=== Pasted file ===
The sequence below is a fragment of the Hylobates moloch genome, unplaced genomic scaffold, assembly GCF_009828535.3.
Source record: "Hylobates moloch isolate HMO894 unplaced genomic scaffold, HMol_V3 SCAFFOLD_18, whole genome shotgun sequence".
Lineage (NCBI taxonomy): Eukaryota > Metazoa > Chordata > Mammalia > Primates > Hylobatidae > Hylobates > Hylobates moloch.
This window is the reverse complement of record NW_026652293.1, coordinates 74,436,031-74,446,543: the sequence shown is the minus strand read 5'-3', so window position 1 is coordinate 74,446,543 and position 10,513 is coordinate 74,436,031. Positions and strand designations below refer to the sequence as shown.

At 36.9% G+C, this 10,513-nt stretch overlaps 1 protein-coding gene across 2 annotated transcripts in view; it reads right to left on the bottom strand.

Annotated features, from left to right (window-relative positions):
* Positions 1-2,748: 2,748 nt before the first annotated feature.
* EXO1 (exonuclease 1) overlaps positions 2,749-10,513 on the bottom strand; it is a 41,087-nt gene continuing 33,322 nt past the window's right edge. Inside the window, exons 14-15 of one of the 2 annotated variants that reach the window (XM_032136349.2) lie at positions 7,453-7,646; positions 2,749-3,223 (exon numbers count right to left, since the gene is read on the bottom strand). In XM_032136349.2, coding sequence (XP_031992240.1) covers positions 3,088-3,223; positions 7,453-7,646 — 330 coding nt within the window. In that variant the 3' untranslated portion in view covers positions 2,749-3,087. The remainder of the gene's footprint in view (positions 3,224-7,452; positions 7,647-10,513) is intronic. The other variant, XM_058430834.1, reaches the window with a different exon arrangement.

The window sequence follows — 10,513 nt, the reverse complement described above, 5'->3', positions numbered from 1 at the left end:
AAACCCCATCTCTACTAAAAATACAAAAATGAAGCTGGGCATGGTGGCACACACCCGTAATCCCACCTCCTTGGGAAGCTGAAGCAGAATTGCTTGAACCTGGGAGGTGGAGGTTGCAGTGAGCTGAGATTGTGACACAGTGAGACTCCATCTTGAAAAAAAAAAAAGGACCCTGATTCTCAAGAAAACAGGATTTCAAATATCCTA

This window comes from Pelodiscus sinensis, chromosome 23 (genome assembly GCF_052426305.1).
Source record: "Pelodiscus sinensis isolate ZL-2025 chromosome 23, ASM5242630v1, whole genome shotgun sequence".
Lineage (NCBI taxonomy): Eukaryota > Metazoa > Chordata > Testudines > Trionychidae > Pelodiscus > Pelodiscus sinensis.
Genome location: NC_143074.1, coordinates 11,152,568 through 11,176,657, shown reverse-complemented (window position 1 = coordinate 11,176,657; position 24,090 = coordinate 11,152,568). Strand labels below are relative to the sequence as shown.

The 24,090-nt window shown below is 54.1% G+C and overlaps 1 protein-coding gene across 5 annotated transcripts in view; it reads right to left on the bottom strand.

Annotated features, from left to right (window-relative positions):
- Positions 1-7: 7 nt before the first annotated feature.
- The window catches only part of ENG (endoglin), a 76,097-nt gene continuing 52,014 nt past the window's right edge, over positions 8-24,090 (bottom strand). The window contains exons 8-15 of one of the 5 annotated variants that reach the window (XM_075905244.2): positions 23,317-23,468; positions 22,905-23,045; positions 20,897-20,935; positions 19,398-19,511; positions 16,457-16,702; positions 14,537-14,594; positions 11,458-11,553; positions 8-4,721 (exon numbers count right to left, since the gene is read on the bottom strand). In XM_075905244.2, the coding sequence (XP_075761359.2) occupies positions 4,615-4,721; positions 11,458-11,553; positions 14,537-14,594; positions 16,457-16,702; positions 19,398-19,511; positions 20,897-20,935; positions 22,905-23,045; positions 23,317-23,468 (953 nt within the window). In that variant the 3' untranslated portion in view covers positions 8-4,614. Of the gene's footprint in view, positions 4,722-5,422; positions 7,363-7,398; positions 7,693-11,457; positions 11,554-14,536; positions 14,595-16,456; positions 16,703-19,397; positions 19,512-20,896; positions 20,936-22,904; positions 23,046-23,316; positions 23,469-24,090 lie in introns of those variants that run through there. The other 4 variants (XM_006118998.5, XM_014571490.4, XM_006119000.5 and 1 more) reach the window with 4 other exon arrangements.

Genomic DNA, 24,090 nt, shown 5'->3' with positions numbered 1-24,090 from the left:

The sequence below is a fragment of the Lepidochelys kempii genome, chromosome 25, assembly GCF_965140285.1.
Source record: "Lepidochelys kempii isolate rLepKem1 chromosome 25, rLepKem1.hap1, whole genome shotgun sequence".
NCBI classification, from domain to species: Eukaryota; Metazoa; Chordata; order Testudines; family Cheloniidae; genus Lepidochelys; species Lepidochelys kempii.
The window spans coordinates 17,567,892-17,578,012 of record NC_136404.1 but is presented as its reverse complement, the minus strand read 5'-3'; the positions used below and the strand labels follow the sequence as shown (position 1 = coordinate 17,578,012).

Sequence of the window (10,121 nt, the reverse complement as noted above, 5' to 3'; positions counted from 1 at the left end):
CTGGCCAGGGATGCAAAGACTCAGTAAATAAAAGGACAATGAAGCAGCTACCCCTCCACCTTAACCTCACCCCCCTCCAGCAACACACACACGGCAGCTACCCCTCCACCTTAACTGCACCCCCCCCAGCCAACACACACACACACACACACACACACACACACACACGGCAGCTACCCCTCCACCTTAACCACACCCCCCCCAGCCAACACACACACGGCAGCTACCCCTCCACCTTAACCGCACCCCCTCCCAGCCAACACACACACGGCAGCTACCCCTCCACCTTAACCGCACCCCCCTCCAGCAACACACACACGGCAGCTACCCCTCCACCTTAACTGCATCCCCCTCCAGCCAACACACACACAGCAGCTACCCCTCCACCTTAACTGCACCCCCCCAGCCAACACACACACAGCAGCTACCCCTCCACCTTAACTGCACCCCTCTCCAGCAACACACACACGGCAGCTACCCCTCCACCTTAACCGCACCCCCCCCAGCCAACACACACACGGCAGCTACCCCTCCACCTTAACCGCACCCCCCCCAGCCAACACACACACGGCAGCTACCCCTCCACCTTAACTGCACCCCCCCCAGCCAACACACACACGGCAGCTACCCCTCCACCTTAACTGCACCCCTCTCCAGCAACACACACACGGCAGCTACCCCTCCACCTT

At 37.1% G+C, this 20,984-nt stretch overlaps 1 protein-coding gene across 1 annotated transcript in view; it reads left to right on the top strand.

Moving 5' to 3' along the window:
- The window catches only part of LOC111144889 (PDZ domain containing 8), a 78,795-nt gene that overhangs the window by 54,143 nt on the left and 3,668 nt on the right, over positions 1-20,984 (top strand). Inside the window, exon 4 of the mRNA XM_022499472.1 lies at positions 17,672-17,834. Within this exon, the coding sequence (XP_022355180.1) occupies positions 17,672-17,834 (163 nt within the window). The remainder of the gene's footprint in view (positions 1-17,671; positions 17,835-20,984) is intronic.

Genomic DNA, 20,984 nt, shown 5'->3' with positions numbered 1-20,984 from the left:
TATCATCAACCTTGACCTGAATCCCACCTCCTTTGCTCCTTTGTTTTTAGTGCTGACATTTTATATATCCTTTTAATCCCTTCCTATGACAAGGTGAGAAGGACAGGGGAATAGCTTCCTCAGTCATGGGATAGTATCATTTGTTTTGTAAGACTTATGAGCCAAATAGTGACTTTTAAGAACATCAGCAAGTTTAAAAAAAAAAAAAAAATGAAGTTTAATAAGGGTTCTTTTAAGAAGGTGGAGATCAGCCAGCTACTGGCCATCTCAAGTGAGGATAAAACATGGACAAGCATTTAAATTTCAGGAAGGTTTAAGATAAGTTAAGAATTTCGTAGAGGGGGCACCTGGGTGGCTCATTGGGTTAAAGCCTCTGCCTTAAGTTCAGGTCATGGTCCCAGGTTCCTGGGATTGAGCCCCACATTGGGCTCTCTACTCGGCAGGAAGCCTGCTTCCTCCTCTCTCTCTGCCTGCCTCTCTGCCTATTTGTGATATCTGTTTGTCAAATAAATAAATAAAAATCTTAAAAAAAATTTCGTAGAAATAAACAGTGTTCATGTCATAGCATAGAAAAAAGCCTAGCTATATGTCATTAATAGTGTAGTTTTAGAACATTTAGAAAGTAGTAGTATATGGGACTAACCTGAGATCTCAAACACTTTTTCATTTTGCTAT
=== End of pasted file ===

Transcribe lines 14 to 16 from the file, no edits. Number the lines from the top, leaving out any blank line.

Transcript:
Genome location: NC_143074.1, coordinates 11,152,568 through 11,176,657, shown reverse-complemented (window position 1 = coordinate 11,176,657; position 24,090 = coordinate 11,152,568). Strand labels below are relative to the sequence as shown.

The 24,090-nt window shown below is 54.1% G+C and overlaps 1 protein-coding gene across 5 annotated transcripts in view; it reads right to left on the bottom strand.

Annotated features, from left to right (window-relative positions):